Yes. I think there is a sense of joy in the work about being alive, and opening up your senses to experience, to the overwhelming sensations of lushness in the world. That's always there. And yes, The Unicorn Tapestries in the Met are certainly one of the many influences that have come into the work. It's not just painting.

What else is it?

It's a whole bunch of other stuff. Initially the work was all woodworking. It was all inlaid marquetry. If you look really closely you'll see that some of the earliest things are full of routed slots and drilled holes that came out of my day-job as a woodworker, which gave me the ability to utilize the tools.

And as you know I came out of surf culture in Southern California. We all used to shape boards so I've been conversant with how to use resin - pouring the stuff and using it with fiberglass - since I was about twelve! It was part of the working class beach culture of Southern California. Plus there was the car stuff. I worked my way through art school as an auto mechanic, doing various stuff including sanding bodywork and using Bondo filler. In fact the same things that were inspirational to the Southern California Finish Fetish movement were also part of my background.

So car culture, surf culture, as well as tapestries and furniture making were all non-painterly, applied art ways of making objects that factored into the look of my work.

I think it's funny though - both the car and the surfboard are vehicles of transportation that take you from one place to another. That absolutely comports with my ideas about paintings as windows to other realities. I do think of these pictures as transportation vehicles that take you to other places.

How do they do that?

I think that there are pathologies, little viruses squirming around in the work, that you don't see right away.

Fred Tomaselli, "Starling" (2010)

And how do we become aware of them?

I've come to believe in the primacy of form - the notion of art seducing you through your senses, through your eyeballs. It's akin to a melody in a song. That's the thing that pulls you into a song, and then later you listen to the words, and if they're any good that makes for a great, full-bodied, wonderful listening experience. There's something for your aural body, and there's something for your head. The idea of form (or visuals) first always appealed to me. Then later people think about what it means, and what else might be behind the work that can enrich the experience.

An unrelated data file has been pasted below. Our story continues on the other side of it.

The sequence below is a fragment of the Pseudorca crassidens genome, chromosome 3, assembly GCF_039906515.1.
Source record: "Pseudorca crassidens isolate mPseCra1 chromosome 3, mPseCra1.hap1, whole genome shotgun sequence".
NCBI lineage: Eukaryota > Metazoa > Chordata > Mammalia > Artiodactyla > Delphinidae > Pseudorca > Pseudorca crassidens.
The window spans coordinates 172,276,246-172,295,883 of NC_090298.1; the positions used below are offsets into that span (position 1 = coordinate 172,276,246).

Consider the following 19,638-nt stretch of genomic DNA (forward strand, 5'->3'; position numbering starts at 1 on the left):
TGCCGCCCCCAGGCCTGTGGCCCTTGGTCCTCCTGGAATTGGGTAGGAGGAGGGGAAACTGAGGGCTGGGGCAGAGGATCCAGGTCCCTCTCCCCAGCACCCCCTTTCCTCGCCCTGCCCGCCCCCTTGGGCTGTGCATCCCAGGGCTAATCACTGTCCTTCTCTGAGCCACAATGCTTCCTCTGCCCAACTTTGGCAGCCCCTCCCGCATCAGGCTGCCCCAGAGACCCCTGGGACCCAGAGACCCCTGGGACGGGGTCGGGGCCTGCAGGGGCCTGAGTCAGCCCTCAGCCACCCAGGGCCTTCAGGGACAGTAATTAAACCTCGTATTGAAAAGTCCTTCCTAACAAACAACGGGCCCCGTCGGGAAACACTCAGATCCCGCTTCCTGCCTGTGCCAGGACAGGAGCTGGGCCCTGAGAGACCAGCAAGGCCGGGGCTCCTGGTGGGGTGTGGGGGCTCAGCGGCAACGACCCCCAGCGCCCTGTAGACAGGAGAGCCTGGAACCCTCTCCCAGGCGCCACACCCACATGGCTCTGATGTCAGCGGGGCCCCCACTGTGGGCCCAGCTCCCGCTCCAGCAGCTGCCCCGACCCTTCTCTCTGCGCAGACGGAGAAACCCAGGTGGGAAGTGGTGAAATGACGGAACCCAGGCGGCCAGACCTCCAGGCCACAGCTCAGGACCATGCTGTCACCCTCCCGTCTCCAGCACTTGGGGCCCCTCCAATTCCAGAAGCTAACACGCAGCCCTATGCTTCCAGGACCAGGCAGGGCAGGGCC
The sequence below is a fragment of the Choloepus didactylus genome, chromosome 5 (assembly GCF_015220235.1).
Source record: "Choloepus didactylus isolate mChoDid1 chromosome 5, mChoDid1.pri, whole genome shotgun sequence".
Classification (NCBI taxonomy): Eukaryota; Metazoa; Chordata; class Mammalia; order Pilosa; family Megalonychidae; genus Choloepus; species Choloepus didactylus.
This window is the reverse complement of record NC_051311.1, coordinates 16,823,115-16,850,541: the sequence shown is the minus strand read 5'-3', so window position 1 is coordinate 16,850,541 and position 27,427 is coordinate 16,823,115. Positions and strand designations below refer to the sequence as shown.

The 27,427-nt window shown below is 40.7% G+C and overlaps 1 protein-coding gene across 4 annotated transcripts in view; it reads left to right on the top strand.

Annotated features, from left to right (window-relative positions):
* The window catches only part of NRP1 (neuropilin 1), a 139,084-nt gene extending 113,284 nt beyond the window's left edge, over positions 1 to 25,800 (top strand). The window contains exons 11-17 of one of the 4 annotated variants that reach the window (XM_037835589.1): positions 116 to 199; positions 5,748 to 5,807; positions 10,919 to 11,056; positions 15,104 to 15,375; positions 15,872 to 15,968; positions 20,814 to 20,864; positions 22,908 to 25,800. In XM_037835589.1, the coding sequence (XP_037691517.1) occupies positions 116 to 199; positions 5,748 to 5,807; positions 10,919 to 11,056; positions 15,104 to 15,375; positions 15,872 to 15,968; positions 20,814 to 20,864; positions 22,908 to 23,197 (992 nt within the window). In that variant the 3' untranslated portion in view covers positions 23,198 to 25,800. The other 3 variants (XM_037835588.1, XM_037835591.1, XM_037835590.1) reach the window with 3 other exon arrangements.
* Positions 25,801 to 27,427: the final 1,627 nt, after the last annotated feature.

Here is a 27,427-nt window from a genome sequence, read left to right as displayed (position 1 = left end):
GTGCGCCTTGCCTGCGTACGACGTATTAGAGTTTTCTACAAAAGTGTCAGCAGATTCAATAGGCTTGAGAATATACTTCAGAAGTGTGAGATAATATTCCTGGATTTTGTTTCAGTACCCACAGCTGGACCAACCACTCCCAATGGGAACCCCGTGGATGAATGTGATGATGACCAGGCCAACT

Yes, that seemed to be exactly how people were enjoying your Brooklyn show.

There is this non-art world audience that goes to the Brooklyn Museum. I don't know if I'm a populist artist, but I do try to maintain a spirit of generosity. I try to put as much into the work as possible. I try to overload it so that you can never get to the bottom of it, hopefully. In a funny way, it's like the idea of a gift economy. I feel I've been given the gift of all these voices, all these authors in my work - all of the photographers and illustrators and all their images and objects that flow into the work - that I use and get to be the conductor of. It all comes out of the world and my experience of it, and I love bringing it back into the world and back to normal people. It's part of a notion of democracy that I believe in. And the spirit of democracy is not necessarily something that I think of when I think of the art world.